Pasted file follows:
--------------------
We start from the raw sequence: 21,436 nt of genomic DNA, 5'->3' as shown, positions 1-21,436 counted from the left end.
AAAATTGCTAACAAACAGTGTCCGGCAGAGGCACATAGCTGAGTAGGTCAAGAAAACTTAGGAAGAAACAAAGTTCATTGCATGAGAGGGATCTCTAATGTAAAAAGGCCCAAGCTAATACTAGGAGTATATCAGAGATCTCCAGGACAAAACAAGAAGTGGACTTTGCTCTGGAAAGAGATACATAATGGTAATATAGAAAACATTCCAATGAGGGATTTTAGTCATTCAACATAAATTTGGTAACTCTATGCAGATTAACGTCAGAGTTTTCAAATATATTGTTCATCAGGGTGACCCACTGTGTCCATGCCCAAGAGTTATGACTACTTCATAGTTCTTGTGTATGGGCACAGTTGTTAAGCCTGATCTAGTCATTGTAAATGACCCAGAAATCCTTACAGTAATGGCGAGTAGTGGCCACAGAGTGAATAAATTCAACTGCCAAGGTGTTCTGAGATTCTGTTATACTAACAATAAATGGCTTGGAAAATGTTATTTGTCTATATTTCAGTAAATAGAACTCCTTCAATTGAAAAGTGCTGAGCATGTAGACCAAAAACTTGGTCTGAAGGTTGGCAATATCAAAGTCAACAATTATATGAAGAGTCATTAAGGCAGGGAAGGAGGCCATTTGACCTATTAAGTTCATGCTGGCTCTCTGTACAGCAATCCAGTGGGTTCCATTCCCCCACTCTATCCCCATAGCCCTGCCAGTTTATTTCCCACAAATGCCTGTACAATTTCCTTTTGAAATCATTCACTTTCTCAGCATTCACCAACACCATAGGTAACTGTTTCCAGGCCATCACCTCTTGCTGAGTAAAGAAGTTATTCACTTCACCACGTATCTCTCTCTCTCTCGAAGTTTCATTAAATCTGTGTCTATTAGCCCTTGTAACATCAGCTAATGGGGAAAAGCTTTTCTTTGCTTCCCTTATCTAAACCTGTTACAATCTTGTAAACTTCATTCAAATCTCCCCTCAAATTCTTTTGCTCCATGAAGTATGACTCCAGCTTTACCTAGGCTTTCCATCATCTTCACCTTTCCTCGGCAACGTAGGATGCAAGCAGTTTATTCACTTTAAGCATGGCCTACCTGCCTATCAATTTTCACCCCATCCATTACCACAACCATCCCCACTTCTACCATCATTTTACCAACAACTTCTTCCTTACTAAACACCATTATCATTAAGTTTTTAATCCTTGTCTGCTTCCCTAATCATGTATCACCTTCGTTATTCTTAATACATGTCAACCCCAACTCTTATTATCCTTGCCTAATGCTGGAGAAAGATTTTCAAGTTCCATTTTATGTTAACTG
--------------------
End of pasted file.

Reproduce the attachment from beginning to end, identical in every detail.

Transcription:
We start from the raw sequence: 21,436 nt of genomic DNA, 5'->3' as shown, positions 1-21,436 counted from the left end.
AAAATTGCTAACAAACAGTGTCCGGCAGAGGCACATAGCTGAGTAGGTCAAGAAAACTTAGGAAGAAACAAAGTTCATTGCATGAGAGGGATCTCTAATGTAAAAAGGCCCAAGCTAATACTAGGAGTATATCAGAGATCTCCAGGACAAAACAAGAAGTGGACTTTGCTCTGGAAAGAGATACATAATGGTAATATAGAAAACATTCCAATGAGGGATTTTAGTCATTCAACATAAATTTGGTAACTCTATGCAGATTAACGTCAGAGTTTTCAAATATATTGTTCATCAGGGTGACCCACTGTGTCCATGCCCAAGAGTTATGACTACTTCATAGTTCTTGTGTATGGGCACAGTTGTTAAGCCTGATCTAGTCATTGTAAATGACCCAGAAATCCTTACAGTAATGGCGAGTAGTGGCCACAGAGTGAATAAATTCAACTGCCAAGGTGTTCTGAGATTCTGTTATACTAACAATAAATGGCTTGGAAAATGTTATTTGTCTATATTTCAGTAAATAGAACTCCTTCAATTGAAAAGTGCTGAGCATGTAGACCAAAAACTTGGTCTGAAGGTTGGCAATATCAAAGTCAACAATTATATGAAGAGTCATTAAGGCAGGGAAGGAGGCCATTTGACCTATTAAGTTCATGCTGGCTCTCTGTACAGCAATCCAGTGGGTTCCATTCCCCCACTCTATCCCCATAGCCCTGCCAGTTTATTTCCCACAAATGCCTGTACAATTTCCTTTTGAAATCATTCACTTTCTCAGCATTCACCAACACCATAGGTAACTGTTTCCAGGCCATCACCTCTTGCTGAGTAAAGAAGTTATTCACTTCACCACGTATCTCTCTCTCTCTCGAAGTTTCATTAAATCTGTGTCTATTAGCCCTTGTAACATCAGCTAATGGGGAAAAGCTTTTCTTTGCTTCCCTTATCTAAACCTGTTACAATCTTGTAAACTTCATTCAAATCTCCCCTCAAATTCTTTTGCTCCATGAAGTATGACTCCAGCTTTACCTAGGCTTTCCATCATCTTCACCTTTCCTCGGCAACGTAGGATGCAAGCAGTTTATTCACTTTAAGCATGGCCTACCTGCCTATCAATTTTCACCCCATCCATTACCACAACCATCCCCACTTCTACCATCATTTTACCAACAACTTCTTCCTTACTAAACACCATTATCATTAAGTTTTTAATCCTTGTCTGCTTCCCTAATCATGTATCACCTTCGTTATTCTTAATACATGTCAACCCCAACTCTTATTATCCTTGCCTAATGCTGGAGAAAGATTTTCAAGTTCCATTTTATGTTAACTG